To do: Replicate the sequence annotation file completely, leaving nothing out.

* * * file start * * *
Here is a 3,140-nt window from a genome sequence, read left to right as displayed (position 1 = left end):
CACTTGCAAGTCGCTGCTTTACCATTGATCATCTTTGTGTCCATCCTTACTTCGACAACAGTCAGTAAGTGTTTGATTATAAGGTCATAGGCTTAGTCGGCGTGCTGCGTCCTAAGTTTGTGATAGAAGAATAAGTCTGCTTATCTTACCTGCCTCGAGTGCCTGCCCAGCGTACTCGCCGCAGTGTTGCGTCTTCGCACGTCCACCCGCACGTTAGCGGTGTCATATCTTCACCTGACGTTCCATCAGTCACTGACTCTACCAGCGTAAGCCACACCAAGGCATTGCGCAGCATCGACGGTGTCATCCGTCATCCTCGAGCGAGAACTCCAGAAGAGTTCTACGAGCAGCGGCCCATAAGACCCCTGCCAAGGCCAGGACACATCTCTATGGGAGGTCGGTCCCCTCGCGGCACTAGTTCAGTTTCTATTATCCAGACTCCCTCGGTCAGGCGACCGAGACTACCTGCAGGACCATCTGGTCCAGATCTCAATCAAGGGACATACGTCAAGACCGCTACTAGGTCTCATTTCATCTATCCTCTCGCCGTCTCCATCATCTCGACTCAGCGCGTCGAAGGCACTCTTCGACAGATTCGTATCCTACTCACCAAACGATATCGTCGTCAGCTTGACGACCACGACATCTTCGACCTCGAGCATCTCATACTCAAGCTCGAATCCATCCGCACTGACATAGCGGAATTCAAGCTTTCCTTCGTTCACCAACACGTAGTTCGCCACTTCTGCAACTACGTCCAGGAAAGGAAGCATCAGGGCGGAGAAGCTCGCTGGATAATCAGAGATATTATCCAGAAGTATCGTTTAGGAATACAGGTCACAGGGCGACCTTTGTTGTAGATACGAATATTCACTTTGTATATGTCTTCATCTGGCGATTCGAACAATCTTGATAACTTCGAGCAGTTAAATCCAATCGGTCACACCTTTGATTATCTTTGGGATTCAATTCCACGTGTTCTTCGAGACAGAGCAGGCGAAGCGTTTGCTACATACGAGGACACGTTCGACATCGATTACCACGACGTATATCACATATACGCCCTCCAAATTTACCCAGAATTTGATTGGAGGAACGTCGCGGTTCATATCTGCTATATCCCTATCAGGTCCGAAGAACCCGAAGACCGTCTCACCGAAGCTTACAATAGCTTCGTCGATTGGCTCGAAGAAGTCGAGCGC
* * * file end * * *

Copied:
Here is a 3,140-nt window from a genome sequence, read left to right as displayed (position 1 = left end):
CACTTGCAAGTCGCTGCTTTACCATTGATCATCTTTGTGTCCATCCTTACTTCGACAACAGTCAGTAAGTGTTTGATTATAAGGTCATAGGCTTAGTCGGCGTGCTGCGTCCTAAGTTTGTGATAGAAGAATAAGTCTGCTTATCTTACCTGCCTCGAGTGCCTGCCCAGCGTACTCGCCGCAGTGTTGCGTCTTCGCACGTCCACCCGCACGTTAGCGGTGTCATATCTTCACCTGACGTTCCATCAGTCACTGACTCTACCAGCGTAAGCCACACCAAGGCATTGCGCAGCATCGACGGTGTCATCCGTCATCCTCGAGCGAGAACTCCAGAAGAGTTCTACGAGCAGCGGCCCATAAGACCCCTGCCAAGGCCAGGACACATCTCTATGGGAGGTCGGTCCCCTCGCGGCACTAGTTCAGTTTCTATTATCCAGACTCCCTCGGTCAGGCGACCGAGACTACCTGCAGGACCATCTGGTCCAGATCTCAATCAAGGGACATACGTCAAGACCGCTACTAGGTCTCATTTCATCTATCCTCTCGCCGTCTCCATCATCTCGACTCAGCGCGTCGAAGGCACTCTTCGACAGATTCGTATCCTACTCACCAAACGATATCGTCGTCAGCTTGACGACCACGACATCTTCGACCTCGAGCATCTCATACTCAAGCTCGAATCCATCCGCACTGACATAGCGGAATTCAAGCTTTCCTTCGTTCACCAACACGTAGTTCGCCACTTCTGCAACTACGTCCAGGAAAGGAAGCATCAGGGCGGAGAAGCTCGCTGGATAATCAGAGATATTATCCAGAAGTATCGTTTAGGAATACAGGTCACAGGGCGACCTTTGTTGTAGATACGAATATTCACTTTGTATATGTCTTCATCTGGCGATTCGAACAATCTTGATAACTTCGAGCAGTTAAATCCAATCGGTCACACCTTTGATTATCTTTGGGATTCAATTCCACGTGTTCTTCGAGACAGAGCAGGCGAAGCGTTTGCTACATACGAGGACACGTTCGACATCGATTACCACGACGTATATCACATATACGCCCTCCAAATTTACCCAGAATTTGATTGGAGGAACGTCGCGGTTCATATCTGCTATATCCCTATCAGGTCCGAAGAACCCGAAGACCGTCTCACCGAAGCTTACAATAGCTTCGTCGATTGGCTCGAAGAAGTCGAGCGC